Author: David Levithan
Series: Every Day #1
Rating: 3.5 / 5 stars
I have to admit, for the first 25% to 50% of this book, I did not feel very invested. The main character is hard to relate to and sympathize with for the sole reason that the main character is not one single being, but has the embodiment of a different person each and every day it wakes up. In fact, A makes a point of trying not to hold onto many specific memories from any one body it inhabits so that it doesn't get confused and mixed up in its current day. And while that makes for a fascinating and original plot, it makes it difficult for the reader to connect with.
And then we get to the plot of the novel itself, which is a tale of young love. A falls hard for the tragic Rhiannon and against A's better judgement and rules A sets forward for itself, it decides to attempt a relationship with Rhiannon while it bounces around from body to body all over the county/state. And while this plot is not really engaging, and neither is the side plot of the young man who wakes up on the side of the road and believes he has been possessed by the devil, the characters that A starts to embody become more and more interesting. Thus, even though we only spend a few pages with each one of them, I still found myself connecting to them, even if it was for such a brief stance.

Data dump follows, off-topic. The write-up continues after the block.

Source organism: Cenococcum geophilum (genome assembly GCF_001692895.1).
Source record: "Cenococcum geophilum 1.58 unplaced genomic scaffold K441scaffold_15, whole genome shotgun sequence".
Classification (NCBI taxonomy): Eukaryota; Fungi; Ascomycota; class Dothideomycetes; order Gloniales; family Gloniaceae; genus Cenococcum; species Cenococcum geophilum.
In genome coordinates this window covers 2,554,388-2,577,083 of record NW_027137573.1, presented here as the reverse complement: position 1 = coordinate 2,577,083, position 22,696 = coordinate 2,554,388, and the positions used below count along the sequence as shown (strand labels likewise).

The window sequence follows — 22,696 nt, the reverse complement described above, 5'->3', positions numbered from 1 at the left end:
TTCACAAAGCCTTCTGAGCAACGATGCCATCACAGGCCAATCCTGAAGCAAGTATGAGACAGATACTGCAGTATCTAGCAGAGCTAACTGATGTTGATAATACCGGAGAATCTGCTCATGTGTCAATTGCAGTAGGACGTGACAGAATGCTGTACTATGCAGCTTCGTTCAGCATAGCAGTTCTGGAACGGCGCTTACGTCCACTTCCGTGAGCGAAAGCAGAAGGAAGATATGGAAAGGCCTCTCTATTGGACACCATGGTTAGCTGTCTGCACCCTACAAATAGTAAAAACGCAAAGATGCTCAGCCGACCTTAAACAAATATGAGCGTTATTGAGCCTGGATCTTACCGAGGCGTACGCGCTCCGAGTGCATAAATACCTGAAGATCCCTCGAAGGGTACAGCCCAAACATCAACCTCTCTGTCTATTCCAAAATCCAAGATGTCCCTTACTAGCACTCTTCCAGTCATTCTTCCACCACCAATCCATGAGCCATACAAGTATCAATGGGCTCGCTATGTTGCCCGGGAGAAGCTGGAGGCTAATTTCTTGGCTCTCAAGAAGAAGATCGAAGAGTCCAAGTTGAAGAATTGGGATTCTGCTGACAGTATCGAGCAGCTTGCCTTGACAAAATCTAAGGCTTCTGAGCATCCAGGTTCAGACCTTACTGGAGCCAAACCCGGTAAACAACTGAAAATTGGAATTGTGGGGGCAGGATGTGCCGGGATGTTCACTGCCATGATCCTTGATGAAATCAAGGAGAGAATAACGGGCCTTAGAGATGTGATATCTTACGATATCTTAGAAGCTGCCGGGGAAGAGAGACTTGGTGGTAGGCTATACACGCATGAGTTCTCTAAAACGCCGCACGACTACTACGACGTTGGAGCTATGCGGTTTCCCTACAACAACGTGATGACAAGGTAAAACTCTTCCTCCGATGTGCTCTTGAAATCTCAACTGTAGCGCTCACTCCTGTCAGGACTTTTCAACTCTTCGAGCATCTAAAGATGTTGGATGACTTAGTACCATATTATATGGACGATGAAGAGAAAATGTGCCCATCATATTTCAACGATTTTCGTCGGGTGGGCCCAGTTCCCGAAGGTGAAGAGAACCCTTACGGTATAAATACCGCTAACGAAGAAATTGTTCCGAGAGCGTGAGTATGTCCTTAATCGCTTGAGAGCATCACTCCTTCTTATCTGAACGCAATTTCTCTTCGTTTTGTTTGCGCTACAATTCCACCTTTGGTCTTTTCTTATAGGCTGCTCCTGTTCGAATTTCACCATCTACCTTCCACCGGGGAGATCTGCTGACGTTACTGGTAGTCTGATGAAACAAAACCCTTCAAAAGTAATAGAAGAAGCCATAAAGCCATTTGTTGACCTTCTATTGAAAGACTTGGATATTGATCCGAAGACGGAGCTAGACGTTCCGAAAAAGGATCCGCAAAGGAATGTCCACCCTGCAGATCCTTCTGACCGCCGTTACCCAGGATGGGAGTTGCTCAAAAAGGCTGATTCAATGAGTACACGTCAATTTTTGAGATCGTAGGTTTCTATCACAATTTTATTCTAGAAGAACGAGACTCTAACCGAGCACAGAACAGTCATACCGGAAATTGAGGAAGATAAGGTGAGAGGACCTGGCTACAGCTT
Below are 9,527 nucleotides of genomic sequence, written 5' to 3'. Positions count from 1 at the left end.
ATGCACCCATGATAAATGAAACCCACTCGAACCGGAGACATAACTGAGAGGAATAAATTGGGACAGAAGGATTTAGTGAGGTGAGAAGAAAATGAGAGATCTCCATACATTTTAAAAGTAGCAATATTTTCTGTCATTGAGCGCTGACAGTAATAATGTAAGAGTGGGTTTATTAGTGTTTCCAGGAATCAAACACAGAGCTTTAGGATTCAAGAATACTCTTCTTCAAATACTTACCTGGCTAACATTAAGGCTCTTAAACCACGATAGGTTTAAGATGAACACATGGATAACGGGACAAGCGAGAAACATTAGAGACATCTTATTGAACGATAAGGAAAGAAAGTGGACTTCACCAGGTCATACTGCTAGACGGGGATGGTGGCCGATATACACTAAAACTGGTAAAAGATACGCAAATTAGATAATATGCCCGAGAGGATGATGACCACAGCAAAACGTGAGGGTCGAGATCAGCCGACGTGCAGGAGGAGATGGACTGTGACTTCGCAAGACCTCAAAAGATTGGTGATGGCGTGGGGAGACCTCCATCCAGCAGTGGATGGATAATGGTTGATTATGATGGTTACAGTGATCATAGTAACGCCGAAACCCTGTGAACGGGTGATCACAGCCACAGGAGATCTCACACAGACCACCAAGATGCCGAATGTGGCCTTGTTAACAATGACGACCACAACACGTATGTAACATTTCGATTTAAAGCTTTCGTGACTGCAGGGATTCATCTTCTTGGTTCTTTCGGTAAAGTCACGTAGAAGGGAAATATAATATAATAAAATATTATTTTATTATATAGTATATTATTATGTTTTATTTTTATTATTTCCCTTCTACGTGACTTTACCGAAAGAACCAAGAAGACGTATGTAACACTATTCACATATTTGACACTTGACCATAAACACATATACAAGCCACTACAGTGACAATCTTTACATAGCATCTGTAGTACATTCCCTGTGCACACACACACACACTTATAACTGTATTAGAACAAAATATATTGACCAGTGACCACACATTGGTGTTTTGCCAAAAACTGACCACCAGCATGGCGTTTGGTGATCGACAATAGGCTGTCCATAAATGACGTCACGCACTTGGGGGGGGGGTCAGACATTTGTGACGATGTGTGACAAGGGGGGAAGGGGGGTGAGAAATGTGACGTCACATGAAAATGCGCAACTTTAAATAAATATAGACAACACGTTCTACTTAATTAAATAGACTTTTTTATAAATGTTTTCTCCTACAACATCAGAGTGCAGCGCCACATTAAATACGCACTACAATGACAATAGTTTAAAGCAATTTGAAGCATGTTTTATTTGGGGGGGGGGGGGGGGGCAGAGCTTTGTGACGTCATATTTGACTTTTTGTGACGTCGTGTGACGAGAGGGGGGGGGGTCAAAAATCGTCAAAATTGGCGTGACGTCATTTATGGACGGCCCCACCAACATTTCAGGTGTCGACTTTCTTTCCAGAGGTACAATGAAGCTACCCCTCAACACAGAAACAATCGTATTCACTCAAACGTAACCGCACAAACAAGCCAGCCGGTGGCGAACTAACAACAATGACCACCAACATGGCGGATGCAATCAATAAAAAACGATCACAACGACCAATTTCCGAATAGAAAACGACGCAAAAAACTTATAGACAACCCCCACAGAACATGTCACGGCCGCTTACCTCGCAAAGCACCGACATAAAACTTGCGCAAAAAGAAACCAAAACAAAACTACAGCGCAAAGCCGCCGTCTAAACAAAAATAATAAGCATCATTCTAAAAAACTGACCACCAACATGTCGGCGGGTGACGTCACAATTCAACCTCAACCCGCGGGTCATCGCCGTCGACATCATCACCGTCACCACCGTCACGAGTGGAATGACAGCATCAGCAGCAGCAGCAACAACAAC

The last 25% of the novel I found more and more difficult to put down. A has to come to a decision to test if it wants to try to change the rules of its existence in order to find an inkling of happiness and love, or to continue on how it has been living its entire life. And the motivations behind its decision and the decision itself as so well developed and play out so gracefully that by the end, it's hard not to relate to A no matter who you are for the sole reason that A is unlike everyone and still goes through the same things as everyone all at the same time.
The fact that this is a series, however, is a shock to me. I will leave well enough alone and end this series after this novel, but it was an interesting enough novel on its own.